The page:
Post-season NIT championships and runners-up[edit]

YearChampionRunner-upMVPVenue and city
1974Purdue87Utah81Mike Sojourner, UtahMadison Square GardenNew York City
1979Indiana53Purdue52Butch Carter and Ray Tolbert, IndianaMadison Square GardenNew York City
1980Virginia58Minnesota55Ralph Sampson, VirginiaMadison Square GardenNew York City
1982Bradley68Purdue61Mitchell Anderson, BradleyMadison Square GardenNew York City
1984Michigan83Notre Dame63Tim McCormick, MichiganMadison Square GardenNew York City
1985UCLA65Indiana62Reggie Miller, UCLAMadison Square GardenNew York City
1986Ohio State73Wyoming63Brad Sellers, Ohio StateMadison Square GardenNew York City
1988Connecticut72Ohio State67Phil Gamble, UConnMadison Square GardenNew York City
1993Minnesota62Georgetown61Voshon Lenard, MinnesotaMadison Square GardenNew York City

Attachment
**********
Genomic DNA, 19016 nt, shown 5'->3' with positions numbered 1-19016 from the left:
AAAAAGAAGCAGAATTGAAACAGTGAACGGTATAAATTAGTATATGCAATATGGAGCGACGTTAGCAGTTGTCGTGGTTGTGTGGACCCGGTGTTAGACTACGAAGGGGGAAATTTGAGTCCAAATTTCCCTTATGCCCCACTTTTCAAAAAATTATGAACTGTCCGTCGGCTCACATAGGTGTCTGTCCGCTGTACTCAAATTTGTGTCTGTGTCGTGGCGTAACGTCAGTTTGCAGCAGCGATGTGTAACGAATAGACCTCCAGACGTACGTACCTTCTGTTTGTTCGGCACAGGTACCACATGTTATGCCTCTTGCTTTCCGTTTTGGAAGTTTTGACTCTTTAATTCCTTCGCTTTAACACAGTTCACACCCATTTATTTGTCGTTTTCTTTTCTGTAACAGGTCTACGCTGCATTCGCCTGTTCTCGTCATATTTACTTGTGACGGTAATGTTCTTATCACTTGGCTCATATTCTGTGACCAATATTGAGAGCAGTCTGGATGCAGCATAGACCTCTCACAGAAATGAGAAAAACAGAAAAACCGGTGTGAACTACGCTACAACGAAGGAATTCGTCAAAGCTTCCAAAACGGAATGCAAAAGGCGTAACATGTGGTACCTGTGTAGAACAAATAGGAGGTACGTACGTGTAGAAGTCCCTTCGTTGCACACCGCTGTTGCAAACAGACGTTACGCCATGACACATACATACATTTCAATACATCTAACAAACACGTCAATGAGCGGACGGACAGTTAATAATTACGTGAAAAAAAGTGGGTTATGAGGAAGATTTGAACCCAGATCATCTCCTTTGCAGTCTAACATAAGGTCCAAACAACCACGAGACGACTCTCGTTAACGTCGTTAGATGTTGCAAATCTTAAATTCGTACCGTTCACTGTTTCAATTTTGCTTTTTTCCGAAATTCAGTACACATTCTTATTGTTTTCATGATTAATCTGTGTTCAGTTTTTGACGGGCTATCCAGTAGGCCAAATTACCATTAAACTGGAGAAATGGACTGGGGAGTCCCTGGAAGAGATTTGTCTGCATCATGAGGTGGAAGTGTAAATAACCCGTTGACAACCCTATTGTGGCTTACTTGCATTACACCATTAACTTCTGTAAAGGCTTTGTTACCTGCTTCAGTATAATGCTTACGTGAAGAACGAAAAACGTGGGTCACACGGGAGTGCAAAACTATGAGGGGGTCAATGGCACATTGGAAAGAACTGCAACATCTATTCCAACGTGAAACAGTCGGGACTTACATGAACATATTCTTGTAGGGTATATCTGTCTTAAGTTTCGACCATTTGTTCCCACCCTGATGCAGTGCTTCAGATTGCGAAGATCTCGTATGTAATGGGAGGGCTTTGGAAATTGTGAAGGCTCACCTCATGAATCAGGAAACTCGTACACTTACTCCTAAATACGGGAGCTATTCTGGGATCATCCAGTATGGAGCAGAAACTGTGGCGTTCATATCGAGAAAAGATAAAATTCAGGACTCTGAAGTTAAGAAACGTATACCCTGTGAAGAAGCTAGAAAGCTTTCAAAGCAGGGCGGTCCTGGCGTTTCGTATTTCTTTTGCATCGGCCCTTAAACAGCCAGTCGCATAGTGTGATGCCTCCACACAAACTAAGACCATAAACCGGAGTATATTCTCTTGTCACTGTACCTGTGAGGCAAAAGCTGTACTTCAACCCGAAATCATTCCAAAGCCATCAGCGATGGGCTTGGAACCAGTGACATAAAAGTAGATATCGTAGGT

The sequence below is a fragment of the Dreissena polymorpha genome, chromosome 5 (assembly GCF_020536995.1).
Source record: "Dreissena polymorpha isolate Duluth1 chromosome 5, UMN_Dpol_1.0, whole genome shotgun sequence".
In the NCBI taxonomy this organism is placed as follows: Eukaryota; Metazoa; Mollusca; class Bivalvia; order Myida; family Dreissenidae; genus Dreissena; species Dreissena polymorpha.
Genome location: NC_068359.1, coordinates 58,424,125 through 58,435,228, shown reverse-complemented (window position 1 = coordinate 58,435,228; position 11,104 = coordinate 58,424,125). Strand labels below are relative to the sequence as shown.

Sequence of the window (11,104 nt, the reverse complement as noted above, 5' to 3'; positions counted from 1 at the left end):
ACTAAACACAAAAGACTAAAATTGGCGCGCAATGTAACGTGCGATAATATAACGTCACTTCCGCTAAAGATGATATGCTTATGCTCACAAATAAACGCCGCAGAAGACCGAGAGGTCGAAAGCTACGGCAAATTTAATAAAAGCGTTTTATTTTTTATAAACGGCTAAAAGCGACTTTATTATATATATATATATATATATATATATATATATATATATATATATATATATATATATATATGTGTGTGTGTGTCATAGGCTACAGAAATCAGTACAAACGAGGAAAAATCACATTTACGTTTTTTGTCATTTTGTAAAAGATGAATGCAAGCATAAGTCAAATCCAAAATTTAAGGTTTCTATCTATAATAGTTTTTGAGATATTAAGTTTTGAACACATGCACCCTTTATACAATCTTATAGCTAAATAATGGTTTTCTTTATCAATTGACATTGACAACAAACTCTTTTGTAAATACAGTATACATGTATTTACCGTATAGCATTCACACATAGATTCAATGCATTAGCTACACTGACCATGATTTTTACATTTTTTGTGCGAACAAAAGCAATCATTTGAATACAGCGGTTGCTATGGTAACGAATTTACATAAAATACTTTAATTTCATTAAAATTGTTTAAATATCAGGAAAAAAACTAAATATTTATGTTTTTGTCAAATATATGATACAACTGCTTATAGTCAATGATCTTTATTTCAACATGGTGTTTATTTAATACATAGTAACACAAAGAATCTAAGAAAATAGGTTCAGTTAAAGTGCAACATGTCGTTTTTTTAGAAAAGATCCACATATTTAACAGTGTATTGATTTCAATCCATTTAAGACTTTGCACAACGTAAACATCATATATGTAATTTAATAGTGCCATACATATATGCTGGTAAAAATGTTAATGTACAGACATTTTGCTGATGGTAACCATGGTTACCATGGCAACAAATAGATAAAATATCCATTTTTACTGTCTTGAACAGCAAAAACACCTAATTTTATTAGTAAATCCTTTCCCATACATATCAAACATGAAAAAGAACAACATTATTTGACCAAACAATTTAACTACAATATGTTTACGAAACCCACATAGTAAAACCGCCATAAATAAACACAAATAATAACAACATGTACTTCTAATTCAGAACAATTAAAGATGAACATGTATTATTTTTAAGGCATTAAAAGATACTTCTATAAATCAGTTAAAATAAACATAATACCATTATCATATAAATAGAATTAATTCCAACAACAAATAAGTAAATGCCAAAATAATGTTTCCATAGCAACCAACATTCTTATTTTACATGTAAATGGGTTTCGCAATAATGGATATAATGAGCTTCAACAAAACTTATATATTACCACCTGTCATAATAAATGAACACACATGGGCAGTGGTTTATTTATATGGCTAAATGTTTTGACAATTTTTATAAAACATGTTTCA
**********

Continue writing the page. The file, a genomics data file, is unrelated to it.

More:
1996Nebraska60Saint Joseph's56Erick Strickland, NebraskaMadison Square GardenNew York City
1997Michigan[b 1]82Florida State73Louis Bullock, MichiganMadison Square GardenNew York City
2004Michigan62Rutgers55Daniel Horton, MichiganMadison Square GardenNew York City
2006South Carolina76Michigan64Renaldo Balkman, South CarolinaMadison Square GardenNew York City
2008Ohio State92Massachusetts85Kosta Koufos, Ohio StateMadison Square GardenNew York City
2009Penn State69Baylor63Jamelle Cornley, Penn StateMadison Square GardenNew York City
2012Stanford75Minnesota51Aaron Bright, StanfordMadison Square GardenNew York City
2013Baylor74Iowa54Pierre Jackson, BaylorMadison Square GardenNew York City
  1. ^ Participation and title vacated due to major NCAA violations.

Men's gymnastics[edit]

The Big Ten fields seven of the remaining sixteen Division I men's gymnastics. In 2013, Michigan edged out Oklahoma for their 5th NCAA Men's Gymnastics championship, the school's second in four years.[103]

NCAA Championships & Runners-up[edit]

1942IllinoisPenn State††Navy
1948Penn State††TempleChicago
1951Florida StateIllinois/Southern CalMichigan